Monday, May 24, 2010

Those who walked before me

"I love to be alone. I never found the companion that was so companionable as solitude."
--Henry David Thoreau

Love is our true destiny. We do not find the meaning of life by ourselves alone-we find it with another.”
--Thomas Merton

There are myriad reasons why I'm near terrified to write about this topic of being single. One reason is that I'm not positive I have anything new to say about it. There are many who have been single much longer and better than I have, and have already written their stories. (then, of course, there is the woman who wrote a book with the actual words "How to Expand your Meet Market" as a chapter heading. In case you are curious, one of the suggestions for women was to attend NASCAR events. I'm sure this book will come up again later. FYI, being that kind of writer is another one of my fears.)

The main reason, if I'm being really honest about it, is that I'm afraid that writing about being single makes me a confirmed and possibly militant single person. But if writing about it makes it truer, then I really should be writing about a lot of other things I would prefer to be doing than being single; i.e., I should be writing about exercise, waking up on time every morning, and of course, spending more time praying and reading my Bible, not to mention writing more, painting more, and being faithful in friendships.

But the truth is that writing doesn't make wishes or goals or hopes or ambitions come true. For me at least, writing helps me face fears, figure out puzzles, put frustration on a page so I can realize how small or big it really is. And then I can figure out how to deal with it. Have you ever had that experience where you close your journal after writing for a while, and you feel at peace; that long sigh of calm in between battles?

I would like to be at peace with being single, not because I'm determined to stay that way, but because it is where I am now and, for the foreseeable future, where I’m going. I've been encouraged by several writers over this past year, people before me who have been honest and faithful in their experience with singleness and single people, and I share them below because I want, in many ways to be like them and to walk as faithfully and honestly as they are.

1. Jon Acuff: www.stuffchristianslike.net
Jon isn't single, but he wrote a blog post on singles within the church that received more comments than any other post he wrote in his roller-coaster year-and-a-half rise from blogger to print author, helping me realize that so many others are involved in this same journey.

2. Connally Gilliam wrote the book "Revelations of a Single Woman: Loving the Life I Didn't Expect"
Even though the title makes me cringe a little, and now I have to confess to wandering the single self-help section of a Church bookstore (only once I swear!), I read the preface and realized that Connally wasn't your average "meet market" writer. I can honestly say it's the best book on singleness I've ever read and what she had to say about being a believer, a woman, being single, and living in community gave me hope about what a single life could be. Don't be too dismayed by the use of shoes and the color pink on the cover, Connally speaks some good truth.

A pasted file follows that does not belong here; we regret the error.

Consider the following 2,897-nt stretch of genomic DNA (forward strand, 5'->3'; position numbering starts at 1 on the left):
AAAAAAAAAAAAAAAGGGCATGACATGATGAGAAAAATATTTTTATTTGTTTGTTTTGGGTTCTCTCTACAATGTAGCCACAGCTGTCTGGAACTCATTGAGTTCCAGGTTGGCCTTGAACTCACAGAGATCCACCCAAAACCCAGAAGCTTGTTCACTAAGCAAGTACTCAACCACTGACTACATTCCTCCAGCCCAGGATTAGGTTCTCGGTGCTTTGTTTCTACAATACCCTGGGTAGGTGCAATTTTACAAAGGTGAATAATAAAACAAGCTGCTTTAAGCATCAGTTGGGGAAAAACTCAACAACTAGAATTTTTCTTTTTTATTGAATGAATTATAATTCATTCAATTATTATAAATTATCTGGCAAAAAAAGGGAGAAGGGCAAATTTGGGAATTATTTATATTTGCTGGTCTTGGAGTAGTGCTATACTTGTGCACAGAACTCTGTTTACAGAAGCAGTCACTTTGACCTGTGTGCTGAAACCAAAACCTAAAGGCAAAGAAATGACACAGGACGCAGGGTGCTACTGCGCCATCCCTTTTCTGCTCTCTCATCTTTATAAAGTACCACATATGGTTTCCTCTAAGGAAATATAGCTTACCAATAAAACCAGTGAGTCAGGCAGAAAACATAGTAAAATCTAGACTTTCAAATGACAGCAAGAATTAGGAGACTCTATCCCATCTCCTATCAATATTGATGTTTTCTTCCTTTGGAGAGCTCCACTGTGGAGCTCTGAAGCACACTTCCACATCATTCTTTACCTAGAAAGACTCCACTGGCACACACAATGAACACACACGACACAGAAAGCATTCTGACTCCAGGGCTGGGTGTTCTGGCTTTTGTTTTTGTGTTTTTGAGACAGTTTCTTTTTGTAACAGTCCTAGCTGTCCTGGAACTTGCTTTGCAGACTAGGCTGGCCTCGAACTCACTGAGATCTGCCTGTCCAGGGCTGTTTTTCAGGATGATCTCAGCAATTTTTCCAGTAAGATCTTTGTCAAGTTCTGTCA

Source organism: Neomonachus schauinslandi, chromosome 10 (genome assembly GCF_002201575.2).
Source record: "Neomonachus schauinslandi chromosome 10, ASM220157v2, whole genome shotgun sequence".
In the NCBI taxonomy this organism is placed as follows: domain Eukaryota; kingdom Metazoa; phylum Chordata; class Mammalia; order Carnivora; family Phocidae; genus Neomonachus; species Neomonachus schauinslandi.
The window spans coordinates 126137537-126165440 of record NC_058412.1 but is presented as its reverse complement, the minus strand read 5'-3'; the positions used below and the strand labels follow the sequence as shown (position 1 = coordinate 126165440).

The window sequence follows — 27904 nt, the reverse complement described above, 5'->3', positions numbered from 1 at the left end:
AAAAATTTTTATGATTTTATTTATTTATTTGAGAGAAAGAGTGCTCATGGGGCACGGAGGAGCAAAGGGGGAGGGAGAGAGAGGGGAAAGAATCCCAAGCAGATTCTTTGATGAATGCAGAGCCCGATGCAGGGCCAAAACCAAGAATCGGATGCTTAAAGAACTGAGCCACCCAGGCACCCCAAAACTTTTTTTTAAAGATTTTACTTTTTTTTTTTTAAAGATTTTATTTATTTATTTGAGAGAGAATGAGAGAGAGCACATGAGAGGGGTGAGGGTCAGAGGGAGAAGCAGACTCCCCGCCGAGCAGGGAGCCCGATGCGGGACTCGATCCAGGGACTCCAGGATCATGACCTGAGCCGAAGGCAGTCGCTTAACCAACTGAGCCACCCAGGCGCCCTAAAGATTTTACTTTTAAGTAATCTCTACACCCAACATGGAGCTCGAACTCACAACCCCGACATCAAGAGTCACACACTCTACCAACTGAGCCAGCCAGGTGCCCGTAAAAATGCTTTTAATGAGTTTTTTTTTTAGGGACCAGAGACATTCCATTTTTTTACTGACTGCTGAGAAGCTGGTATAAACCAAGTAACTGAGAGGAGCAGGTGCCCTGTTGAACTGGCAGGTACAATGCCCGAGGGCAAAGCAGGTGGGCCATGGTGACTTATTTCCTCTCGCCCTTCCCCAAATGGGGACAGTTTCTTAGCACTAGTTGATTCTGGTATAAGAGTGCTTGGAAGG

3. Kate DiCamillo writes so-called books for children. But when I heard her speak at the 2010 Calvin Festival of Faith and Writing, she kept me spellbound with her discussion about writing of the things that scare you so badly you feel you can't look them in the eye, the things that make your fingers tremble while typing, and the things that you think you can't write about. I wish a story like "A Tale of Despereaux" had come into my head when I thought about what scared me, but it didn't. Not yet, anyway.

4. Tim Stafford is a senior writer at Christianity Today. Somewhere around 10 years ago, Tim Stafford spoke on singleness at Seattle Pacific University, a chapel lecture that is available free on iTunes U. When I was attending a Christian Liberal Arts university, these were the chapels I would stay away from. But Mr. Stafford’s lecture, from the perspective a long-happily-married man, addresses the topic with compassion, challenge, and an assurance that single people are part of God’s work AND community, too. From my experience, many modern evangelical churches don’t have a problem believing that single people are part of God’s work. But in practice, they often have a hard time incorporating single folk into the community.

There are lots of other people, both writers and people who simply live well, who have influenced me. These four have been particularly important and recent influences in starting me on the road to writing honestly about fears, including this one of walking the fine sidewalk between alone and community.

3 comments:

Jessi said...

well done, you! I'm proud of you for picking up the mantle or writing about your fears.

Carlos said...

Thanks for sharing. My sister-in-law has been struggling with the single life. I will pass some of these resources on to her. Thanks again.

jana.kaye said...

Thanks Carlos, I'm glad to pass on the resources that have helped me.

I appreciate your blog, too, especially the hospitality aspect! I want to try some of those recipes!